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Archive for October 2014

Top Exercise Motivators

Do you know what really motivates people to exercise? Recently, researchers from the department of applied human sciences at
Concordia University in Montreal asked people from different age groups what pushed them to pump iron.

The scientists studied questionnaires from 1,885 people ranging in age from teenagers to 50 and older. The questionnaires, covering a variety of areas, including “personal style, activity interests, motives for exercising, and biosocial information,” were completed on touchscreens located in eight branches of the YMCA in Montreal.

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ACE Supports Behavior-Change Counseling

In an effort to improve the health of U.S. citizens, the U.S. Preventive Services Task Force—a volunteer panel of experts established by Congress—has recommended implementing behavior-change counseling for those at risk for cardiovascular disease. In August, ACE released a statement supporting that recommendation.

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Secrets of Social Media Success

Social media offers fitness businesses an opportunity to market products and services. But there are some best practices to consider when navigating online platforms, explains Rochelle Sanchirico, head of marketing and analytics for Webs.com.
Sanchirico offers these insights to help you maximize your social media presence:

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Interval Walking and Type 2 Diabetes

Interval-style training is all the rage. While high-intensity formats seem most prevalent, researchers have learned that a less strenuous version—interval walking—may benefit individuals diagnosed with type 2 diabetes.

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Liver Injury Due to Herbals and Dietary Supplements Is Up

If you regularly take herbals and dietary supplements, it may be time to reevaluate why you take them and what the potential cost to your health could be. New research published in Hepatology (doi: 10.1002/hep.27317),
a journal of the American Association for the Study of Liver Diseases, shows that liver injury caused by herbals and dietary supplements increased from 7% to 20% in a U.S. study group over a 10-year period.

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Eating More Fish Lowers Risk of Hearing Loss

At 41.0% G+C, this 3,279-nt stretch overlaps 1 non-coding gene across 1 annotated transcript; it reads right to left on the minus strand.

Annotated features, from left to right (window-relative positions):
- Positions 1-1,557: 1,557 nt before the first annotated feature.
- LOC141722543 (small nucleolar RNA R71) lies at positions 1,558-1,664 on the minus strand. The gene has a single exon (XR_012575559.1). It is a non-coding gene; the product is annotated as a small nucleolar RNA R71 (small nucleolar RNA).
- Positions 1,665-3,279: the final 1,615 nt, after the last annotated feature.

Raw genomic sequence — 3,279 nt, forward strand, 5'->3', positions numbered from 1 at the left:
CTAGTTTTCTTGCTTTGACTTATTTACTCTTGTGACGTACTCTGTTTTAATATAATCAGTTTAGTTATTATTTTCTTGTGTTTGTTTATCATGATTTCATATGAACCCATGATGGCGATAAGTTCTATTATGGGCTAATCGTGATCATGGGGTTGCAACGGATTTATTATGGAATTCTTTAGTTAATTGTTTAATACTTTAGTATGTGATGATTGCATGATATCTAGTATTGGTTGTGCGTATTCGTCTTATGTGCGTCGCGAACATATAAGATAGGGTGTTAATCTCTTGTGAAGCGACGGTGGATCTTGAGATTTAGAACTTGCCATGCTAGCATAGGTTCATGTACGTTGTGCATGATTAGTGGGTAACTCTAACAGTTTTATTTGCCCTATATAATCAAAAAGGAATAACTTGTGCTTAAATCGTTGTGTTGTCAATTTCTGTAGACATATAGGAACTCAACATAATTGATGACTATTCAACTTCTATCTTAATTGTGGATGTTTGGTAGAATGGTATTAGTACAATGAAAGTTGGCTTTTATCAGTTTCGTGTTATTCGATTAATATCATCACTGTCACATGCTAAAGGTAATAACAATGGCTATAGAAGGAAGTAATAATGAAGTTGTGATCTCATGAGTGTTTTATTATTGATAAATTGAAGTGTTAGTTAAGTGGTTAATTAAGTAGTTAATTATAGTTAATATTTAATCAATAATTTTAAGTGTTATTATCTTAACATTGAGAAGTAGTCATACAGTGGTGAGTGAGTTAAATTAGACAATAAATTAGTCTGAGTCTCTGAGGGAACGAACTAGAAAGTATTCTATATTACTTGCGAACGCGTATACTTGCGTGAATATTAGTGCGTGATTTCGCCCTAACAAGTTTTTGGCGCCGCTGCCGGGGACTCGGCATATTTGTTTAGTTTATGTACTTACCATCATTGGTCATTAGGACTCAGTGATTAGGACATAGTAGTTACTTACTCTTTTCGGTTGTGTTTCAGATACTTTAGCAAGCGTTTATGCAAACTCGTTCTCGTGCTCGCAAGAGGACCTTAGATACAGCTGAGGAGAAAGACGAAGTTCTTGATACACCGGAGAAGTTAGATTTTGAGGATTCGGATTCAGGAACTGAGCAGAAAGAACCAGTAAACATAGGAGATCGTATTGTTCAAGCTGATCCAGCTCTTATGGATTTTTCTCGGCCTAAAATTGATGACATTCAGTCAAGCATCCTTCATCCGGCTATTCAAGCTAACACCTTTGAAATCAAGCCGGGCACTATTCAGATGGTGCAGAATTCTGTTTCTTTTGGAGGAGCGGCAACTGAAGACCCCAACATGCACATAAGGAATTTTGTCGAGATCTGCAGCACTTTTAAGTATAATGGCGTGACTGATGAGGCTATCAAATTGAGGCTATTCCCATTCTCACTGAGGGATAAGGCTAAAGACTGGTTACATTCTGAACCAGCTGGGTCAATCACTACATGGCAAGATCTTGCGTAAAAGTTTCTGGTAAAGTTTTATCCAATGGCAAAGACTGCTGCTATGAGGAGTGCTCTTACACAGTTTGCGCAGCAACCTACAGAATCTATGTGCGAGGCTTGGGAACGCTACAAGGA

Hear this! A study from Brigham and Women’s Hospital shows that consumption of two or more servings of fish per week is associated with a lower risk of hearing loss in women.

Published online, September 10, in the American Journal of Clinical Nutrition (doi: 10.3945/ ajcn.114.091819), this prospective study examined over time the independent associations between consumption of total and specific types of fish, long-chain omega-3 polyunsaturated fatty acids (PUFA), and self-reported hearing loss in women.

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Beans Can Curb Hunger

If you sometimes push away from the table still feeling hungry or tend to get peckish soon after a meal, try adding a daily serving of beans, chickpeas or lentils to your diet.

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Are You a Wellness Warrior?

At 92, Rancho La Puerta Spa and Golden Door Spa founder Deborah Szekely is not only going strong, but she is spearheading a new project that honors her activist roots. Entrepreneur, James Beard– nominated author, former diplomat, and organic gardening pioneer, Szekely has established Wellness Warrior, a onestop news source for updates and analysis of the latest health issues (many of which focus on food and nutrition), petitions and advocacy.

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Appetizers

Do you or your kids ever get a case of “Sundayitis”? It’s that anxious feeling that the weekend is over and you’re about to “re-enter” the realities of work and school. Here’s a great way to beat it back: the Kids Cook Monday initiative encourages families to set aside the first night of every week for cooking and eating together
as a family. This not only gives children a reason to look forward to Mondays; it also bolsters kids’ cooking survival skills.

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Cardiovascular Exercise Improves Memory

Researchers have consistently focused on cardiovascular exercise’s role in pre- venting coronary heart disease, type 2 diabetes, hypertension, some cancers and other chronic diseases. Other studies have examined whether cardiovascular exercise reduces stress, depression and anxiety (Ahiskog et al. 2011).

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